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Autism testimony resumes in vaccine court

  • Story Highlights
  • Special U.S. court hearing cases on link between childhood vaccines, autism
  • Current case focuses on mercury-derived preservative thimerosal
  • Many members of the medical community skeptical of the families' claims
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By Paul Courson
CNN
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WASHINGTON (CNN) -- Testimony resumed Monday in a long-running case involving thousands of children with autism that their parents contend was triggered by an early childhood vaccination.

The parents are seeking compensation because the vaccines contained thimerosal, a mercury-derived compound they say helped bring on regressive autism, in which normally developing children suddenly exhibit learning disorders and behavioral problems, typically between ages 1 and 2.

Two families are serving as test cases in this second of a three-phase review of evidence being examined by a special federal court intended to compensate victims of injuries caused by vaccines. Nearly 5,000 other autism claims are pending in the court.

The theory that vaccines or thimerosal can cause autism is not accepted by many medical experts, including the Institute of Medicine, the U.S. Centers for Disease Control and Prevention, and the American Academy of Pediatrics. Multiple scientific studies also have not proved a link.

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In his opening remarks, family attorney Thomas Powers disputed what he said is the government's focus on defending the nation's vaccination program.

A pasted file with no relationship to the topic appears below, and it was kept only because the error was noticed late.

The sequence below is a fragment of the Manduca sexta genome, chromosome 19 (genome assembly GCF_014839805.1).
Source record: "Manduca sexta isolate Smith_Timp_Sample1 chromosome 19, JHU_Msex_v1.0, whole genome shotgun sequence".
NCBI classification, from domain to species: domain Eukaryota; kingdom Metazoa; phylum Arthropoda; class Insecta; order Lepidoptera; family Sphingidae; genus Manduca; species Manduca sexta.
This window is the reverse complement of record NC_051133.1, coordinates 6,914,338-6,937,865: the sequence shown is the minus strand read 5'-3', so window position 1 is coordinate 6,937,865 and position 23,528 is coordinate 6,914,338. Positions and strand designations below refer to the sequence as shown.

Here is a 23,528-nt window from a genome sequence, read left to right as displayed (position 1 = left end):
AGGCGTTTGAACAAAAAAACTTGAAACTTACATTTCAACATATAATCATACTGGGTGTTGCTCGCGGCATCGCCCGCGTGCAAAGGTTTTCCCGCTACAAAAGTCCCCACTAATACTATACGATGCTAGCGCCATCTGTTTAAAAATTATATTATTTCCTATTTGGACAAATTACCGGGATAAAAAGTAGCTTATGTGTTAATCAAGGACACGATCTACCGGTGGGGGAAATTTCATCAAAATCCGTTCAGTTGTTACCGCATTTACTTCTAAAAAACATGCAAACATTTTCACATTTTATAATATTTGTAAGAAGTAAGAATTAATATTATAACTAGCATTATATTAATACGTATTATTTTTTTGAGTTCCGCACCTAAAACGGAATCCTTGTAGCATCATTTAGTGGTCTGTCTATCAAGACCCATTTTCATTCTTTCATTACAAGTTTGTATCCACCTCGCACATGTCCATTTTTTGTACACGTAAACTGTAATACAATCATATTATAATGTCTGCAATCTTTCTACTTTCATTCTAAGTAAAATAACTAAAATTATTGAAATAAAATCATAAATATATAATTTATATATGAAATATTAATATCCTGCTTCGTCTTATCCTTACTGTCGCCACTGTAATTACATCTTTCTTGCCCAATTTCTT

"This case is not about the science of vaccines. It is not anti-vaccine," Powers told a panel of three "special masters."

"It's on a mercury-based preservative, thimerosal, that today is largely a relic of history," he said. Thimerosal was removed from infant vaccines in 1999.

U.S. Justice Department attorney Lynn Ricciardella presented the government's opening remarks.

"In the six years since the U.S. Court of Federal Claims created this proceeding, petitioners have not moved beyond their hypothesis," Ricciardella said.

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"The debate is over," she concluded, "the credible scientific community has rejected it."

But Powers, speaking with reporters during a midday break, said the government's defense rests largely on research done no later than 2004. "There are at least 35 studies, peer-reviewed and published," that the families hope to showcase through expert testimony, he said.

This phase of the litigation is scheduled to run three weeks. Each phase involves a look at representative cases of children with autism and their medical history to help the special masters determine whether there is a link between their disabilities and thimerosal-containing vaccines that would warrant compensation.

CNN Medical News senior producer David S. Martin contributed to this report.

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